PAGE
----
From: SHRM.org – A link to the online article can be found here.
The European Union (EU) Working Time Directive requires that all EU countries guarantee specific employee rights, including a limit to weekly working hours (including overtime), a minimum daily and weekly rest period, and a rest break during work hours. There may be variances in how the directive is implemented country by country, but overall the directive is enforced similarly across EU nations.
The EU Directive
According to the EU directive, employees in EU countries have the right to:
Some exemptions are possible in certain circumstances or can be negotiated between employers and employees.
General Rules on Working Hours
In Italy, working time provisions are included in the law, which has implemented the EU directive, and in national collective bargaining agreements (NCBAs) for each industry, which may deviate slightly from the legal framework. It is, therefore, always important to check the applicable collective bargaining agreements.
Generally, the standard workweek is 40 hours. However, the relevant NCBA can stipulate a lower maximum or provide that it is calculated on average hours worked over a year. In practice, the Italian workweek is usually five eight-hour workdays (Monday to Friday).
In Denmark, standard work hours are not stipulated by law. In accordance with the EU directive, however, employees must not work more than 48 hours per week (including overtime), calculated over a four-month reference period. More-specific provisions on work hours usually follow from an applicable collective bargaining agreement or tailored individual contracts. Such provisions must comply with the Working Time Directive; thus, the 48-hour rule cannot be avoided.
Similar provisions exist in Belgium, where legislation on working time and the rules provided by the NCBA should be considered when hiring employees.
The general legal framework requires that Belgian employees work within their working schedule, which is in principle limited to eight hours daily and 38 hours weekly. Night working between 8 p.m. and 6 a.m. or working on Sunday or on public holidays is in principle forbidden in Belgium.
Certain categories of employees, however, can be employed in a much more flexible way, as they are not bound to most of the working time legislation. This applies, for instance, to employees with a management function or those in a position of trust within the company.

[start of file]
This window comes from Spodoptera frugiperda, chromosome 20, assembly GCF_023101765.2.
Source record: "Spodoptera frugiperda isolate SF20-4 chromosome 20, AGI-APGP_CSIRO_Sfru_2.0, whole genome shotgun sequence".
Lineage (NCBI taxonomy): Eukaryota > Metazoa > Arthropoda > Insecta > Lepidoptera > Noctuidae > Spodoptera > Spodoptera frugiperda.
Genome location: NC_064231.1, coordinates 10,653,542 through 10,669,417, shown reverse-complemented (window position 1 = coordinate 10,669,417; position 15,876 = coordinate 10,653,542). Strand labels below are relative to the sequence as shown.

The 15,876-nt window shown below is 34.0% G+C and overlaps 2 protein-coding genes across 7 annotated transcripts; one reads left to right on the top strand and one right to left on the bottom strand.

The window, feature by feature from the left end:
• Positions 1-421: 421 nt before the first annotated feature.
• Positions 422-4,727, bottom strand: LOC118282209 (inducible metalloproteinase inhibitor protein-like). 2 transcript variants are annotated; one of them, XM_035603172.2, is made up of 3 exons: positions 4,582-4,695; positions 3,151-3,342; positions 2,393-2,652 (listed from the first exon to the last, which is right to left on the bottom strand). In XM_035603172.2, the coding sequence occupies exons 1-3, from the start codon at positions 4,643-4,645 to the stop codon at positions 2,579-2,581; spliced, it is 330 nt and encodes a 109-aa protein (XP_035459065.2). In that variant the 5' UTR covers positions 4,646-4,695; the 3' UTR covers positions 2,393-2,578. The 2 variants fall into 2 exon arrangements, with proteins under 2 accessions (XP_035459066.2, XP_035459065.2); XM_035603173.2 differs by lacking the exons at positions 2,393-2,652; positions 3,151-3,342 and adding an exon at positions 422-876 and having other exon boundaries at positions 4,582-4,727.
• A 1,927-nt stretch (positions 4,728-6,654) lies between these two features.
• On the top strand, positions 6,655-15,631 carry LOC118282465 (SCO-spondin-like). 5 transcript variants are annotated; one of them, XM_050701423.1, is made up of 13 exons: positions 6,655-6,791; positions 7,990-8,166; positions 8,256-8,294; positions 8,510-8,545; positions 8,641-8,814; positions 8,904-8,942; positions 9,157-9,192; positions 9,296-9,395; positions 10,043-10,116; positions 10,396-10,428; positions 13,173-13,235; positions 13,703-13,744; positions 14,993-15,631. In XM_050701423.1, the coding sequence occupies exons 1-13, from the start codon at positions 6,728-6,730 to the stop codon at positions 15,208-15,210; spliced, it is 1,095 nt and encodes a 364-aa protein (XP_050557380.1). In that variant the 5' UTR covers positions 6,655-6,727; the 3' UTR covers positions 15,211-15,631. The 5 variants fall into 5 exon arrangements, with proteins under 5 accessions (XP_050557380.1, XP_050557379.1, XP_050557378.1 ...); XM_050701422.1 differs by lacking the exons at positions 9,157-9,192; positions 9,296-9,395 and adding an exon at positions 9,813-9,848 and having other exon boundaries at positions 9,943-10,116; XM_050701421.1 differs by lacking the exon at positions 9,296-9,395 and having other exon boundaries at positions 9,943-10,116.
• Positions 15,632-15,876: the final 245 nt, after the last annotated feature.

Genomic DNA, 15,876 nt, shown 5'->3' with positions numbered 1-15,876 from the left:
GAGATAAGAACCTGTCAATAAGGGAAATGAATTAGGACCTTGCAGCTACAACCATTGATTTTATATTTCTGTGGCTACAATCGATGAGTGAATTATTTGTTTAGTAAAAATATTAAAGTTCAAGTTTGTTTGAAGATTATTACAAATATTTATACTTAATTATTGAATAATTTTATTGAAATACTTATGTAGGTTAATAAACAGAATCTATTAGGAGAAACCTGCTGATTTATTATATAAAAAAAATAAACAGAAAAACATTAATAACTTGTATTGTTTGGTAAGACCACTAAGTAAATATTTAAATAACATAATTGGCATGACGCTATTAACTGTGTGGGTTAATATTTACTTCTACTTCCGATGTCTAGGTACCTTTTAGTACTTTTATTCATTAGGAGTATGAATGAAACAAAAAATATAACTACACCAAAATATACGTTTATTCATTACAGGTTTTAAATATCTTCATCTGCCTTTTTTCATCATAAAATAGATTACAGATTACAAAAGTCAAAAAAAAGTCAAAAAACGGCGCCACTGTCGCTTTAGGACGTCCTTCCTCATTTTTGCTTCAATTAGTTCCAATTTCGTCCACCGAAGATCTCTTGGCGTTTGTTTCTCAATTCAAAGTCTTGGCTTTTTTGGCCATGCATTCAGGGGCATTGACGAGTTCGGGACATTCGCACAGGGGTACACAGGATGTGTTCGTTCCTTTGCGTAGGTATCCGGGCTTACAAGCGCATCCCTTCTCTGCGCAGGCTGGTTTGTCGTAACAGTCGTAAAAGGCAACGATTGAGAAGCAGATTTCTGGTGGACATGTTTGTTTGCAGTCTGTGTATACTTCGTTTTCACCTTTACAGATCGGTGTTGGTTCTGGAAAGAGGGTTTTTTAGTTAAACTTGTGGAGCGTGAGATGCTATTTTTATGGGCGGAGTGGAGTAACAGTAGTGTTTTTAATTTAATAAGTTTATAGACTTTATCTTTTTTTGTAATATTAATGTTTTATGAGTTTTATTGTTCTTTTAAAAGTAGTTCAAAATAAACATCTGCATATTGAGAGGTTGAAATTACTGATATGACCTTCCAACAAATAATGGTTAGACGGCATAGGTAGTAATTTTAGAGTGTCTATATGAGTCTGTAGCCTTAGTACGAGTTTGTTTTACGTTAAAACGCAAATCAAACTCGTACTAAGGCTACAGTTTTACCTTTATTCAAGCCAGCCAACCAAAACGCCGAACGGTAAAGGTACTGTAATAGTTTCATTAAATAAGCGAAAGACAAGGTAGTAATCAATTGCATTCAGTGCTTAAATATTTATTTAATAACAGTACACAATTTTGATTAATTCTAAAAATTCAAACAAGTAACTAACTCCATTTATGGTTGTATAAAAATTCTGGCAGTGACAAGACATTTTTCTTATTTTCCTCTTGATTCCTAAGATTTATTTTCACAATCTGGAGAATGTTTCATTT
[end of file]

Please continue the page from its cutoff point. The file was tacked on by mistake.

Days of Rest and Breaks
Rules on breaks and rest are almost identical across each analyzed jurisdiction and comply with the EU directive’s principles.
In Denmark, employees are entitled to a break of a reasonable length if their workday exceeds six hours. Danish employees are also entitled to a rest period of a minimum of 11 consecutive hours in every 24-hour period, and one day (i.e., 24 hours) off every week—preferably on a Sunday.
Italy has similar provisions. Employees working more than six hours a day are entitled to a break, usually specified in the NCBA or in individual agreements. In any case, employees are entitled to a break of at least 10 minutes for every six work hours.
As in Denmark, Italian employees are entitled to a daily rest period of 11 consecutive hours for every 24 hours and a weekly rest period of at least 24 consecutive hours every seven days, in addition to the daily rest period (generally, but not exclusively, on Sunday). This weekly rest period is calculated as the average over a 14-day period.
As noted above, in Belgium, night working (i.e., between 8 p.m. and 6 a.m.) or working on Sundays or public holidays is in principle prohibited and employees must be granted sufficient rest between two working days (usually 11 hours) and breaks during the workday.
In Belgium, a legal ground is required when granting overtime, such as an exceptional increase in workload, a situation of “force majeure” (i.e., unforeseeable circumstances) or the employee’s explicit prior consent (also called “voluntary overtime”), usually allowing work up to a maximum of 11 hours per day and 50 hours per week.
In Italy—where overtime relates to any performance exceeding 40 hours per week and is usually ruled by NCBAs—working time, including overtime, cannot exceed 48 hours per week, calculated with reference to a period not exceeding four months, unless the NCBA stipulates a longer period, equal to six or 12 months if certain specific technical reasons exist.
If no NCBA exists, overtime is allowed only by individual agreements between the employer and the employee, and for a maximum period of 250 hours per year.
As in Italy, Danish employees must not work more than 48 hours per week on average, including overtime. However, according to Danish law, employers do not need any specific grounds for requiring employees to work overtime. More-specific provisions on overtime usually follow from a collective agreement, if applicable.
Thanks to the EU directive, working hours legislation across EU countries is generally similar. Employers could, therefore, have global policies at a European level on work hours containing general guidelines and principles applicable in each country in which they operate. It is worth bearing in mind, however, that it is always advisable to also adopt a local approach to working time regulations to ensure compliance with mandatory provisions of each relevant jurisdiction.
Reprinted with permission from SHRM.org. c 2018. All rights reserved.